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HABANERO for subtle flavor Best style & hops?

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mensplace

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This weekend I thorughly enjoyed sampling a broad range of beer styles made by the many breweries in the Asheville NC area. After a few days of pub crawling we enjoyed an evening of Mexican food in the Biltmore Village. When I asked for some sauce that was a tad warmer, I was brought a very finely minced habanero. Curously, it wasn't as hot s many I have had in the past, so I was able to actually taste the inherent sweetness and spiciness. Then the lightbult went on. THIS would be incredible if very subtly used in the background of the proper ale...NOT so as to totally predominate. This, of course, then led me to consider what best ale style would provide the best canvas for this..I'm thinking something that is basically dry and not dark...maybe a pale ale or lager? The too comes the consideration of the best hops...maybe something with natural citrus notes that, like a spice, would all work together with maybe one whole habanero, not chopped.
 

BierMuncher

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Check my drop down.

The Sterling Gold uses crushed black pepper for a bit of spice, but I'd imagine a touch of habanero pepper (stripped of seeds and with pith) would be fantastic.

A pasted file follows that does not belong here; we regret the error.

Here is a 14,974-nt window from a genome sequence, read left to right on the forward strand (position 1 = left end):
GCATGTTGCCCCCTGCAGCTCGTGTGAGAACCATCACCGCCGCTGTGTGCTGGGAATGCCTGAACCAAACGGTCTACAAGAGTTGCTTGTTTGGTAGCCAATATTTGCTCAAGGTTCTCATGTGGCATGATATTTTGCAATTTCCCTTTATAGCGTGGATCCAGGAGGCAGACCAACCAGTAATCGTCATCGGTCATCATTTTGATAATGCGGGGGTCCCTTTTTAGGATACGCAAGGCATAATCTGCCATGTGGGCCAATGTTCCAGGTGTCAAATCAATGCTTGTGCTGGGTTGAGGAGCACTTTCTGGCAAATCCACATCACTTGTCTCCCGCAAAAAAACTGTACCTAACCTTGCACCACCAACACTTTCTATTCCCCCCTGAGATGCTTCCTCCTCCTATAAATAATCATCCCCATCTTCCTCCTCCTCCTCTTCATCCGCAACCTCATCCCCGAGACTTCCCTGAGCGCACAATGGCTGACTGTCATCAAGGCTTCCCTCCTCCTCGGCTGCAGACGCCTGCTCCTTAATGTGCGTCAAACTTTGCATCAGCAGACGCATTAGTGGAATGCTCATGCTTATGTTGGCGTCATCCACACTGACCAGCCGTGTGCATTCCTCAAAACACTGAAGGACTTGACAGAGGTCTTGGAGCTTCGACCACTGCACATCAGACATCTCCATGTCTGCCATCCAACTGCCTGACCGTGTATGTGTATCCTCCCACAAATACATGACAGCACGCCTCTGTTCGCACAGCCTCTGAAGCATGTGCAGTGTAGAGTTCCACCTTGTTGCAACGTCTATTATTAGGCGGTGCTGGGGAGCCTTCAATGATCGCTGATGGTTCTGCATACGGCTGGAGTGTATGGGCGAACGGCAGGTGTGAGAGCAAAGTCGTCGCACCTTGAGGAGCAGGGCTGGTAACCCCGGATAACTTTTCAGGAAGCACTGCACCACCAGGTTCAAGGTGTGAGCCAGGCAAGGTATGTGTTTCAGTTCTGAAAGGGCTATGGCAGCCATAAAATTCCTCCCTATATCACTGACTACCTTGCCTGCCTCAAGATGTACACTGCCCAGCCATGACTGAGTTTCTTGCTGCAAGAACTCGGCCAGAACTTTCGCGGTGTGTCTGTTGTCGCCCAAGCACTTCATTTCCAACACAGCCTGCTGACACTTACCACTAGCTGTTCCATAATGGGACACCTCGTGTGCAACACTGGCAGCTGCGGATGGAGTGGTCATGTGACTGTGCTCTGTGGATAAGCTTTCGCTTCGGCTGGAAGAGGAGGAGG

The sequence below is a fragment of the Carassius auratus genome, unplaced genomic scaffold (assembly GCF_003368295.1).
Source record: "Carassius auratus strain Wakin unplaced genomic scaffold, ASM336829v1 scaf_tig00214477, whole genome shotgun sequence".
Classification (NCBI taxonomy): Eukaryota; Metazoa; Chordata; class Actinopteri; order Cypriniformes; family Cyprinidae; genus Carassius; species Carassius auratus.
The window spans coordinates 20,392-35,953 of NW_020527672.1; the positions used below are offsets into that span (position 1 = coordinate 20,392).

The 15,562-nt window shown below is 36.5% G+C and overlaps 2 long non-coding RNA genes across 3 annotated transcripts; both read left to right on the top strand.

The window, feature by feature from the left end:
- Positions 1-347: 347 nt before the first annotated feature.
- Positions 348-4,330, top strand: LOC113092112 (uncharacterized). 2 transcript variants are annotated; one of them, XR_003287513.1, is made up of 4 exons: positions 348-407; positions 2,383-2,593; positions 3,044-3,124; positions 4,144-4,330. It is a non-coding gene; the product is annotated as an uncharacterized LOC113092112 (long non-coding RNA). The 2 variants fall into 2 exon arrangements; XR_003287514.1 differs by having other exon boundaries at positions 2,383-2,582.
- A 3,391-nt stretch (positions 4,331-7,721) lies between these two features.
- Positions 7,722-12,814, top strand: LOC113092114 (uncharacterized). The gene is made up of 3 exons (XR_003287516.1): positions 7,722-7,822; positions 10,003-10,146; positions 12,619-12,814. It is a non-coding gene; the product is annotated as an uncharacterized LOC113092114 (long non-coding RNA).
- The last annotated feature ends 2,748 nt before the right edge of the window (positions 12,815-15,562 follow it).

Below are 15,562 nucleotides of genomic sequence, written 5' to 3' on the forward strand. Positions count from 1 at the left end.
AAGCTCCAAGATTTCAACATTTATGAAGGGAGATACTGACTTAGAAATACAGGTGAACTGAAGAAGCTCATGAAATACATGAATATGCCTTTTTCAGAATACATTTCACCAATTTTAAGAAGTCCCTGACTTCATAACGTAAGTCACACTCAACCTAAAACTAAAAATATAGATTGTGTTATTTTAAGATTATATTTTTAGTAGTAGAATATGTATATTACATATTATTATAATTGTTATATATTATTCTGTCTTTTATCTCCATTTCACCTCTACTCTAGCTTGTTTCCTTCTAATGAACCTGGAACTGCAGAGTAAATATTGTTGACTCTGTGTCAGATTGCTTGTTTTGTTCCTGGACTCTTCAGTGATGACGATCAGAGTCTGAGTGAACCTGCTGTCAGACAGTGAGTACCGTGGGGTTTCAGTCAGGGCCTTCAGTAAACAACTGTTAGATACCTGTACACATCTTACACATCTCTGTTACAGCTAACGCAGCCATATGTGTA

MarsColonist

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<bump>

I made a 5gal batch of the smoked habenero amber lager out of Radical Brewing.. used one finely chopped Habenero, deseeded and deveined, in the boil. Beer is great. No heat, and you can certainly taste the pepper.
 

cobalt60

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I might have to pick Radical Brewing up, I've been wanting to make a habanero beer for a while! Does the fruitiness of the habanero come out in the final product?
 

ajwaka

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I determined last week that Randy Mosher's Smoked Habanero was my next beer... You say no heat in the final product. Does the boil take away the sting of the pepper? I'm looking around and everyone who seems to be claiming heat mention that the habanero's are added secondary.

Don't get me wrong - I love heat in my food - just don't want too much in my beer. At least not for 5 gallons worth!

Thanks!
 

MarsColonist

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I determined last week that Randy Mosher's Smoked Habanero was my next beer... You say no heat in the final product. Does the boil take away the sting of the pepper?
I only used one pepper and took out the seeds and the white material along the inside. That is where all the heat is. The heat in this beer was barely noticeable after about 3 beers.
 

bovineblitz

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Chadwell

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Anyone else do any experimenting with habanero pepper in a 5 gallon batch? I was going to add habanero to a stout and there doesn't seem to be much information out there that I have found on how best to add it.

I saw one post (above) where the brewer added one whole pepper without seeds and white material to the secondary and another internet resource that did the following. I assume the half pepper still had seeds and veins. Anyone have any advice for me? Thanks!: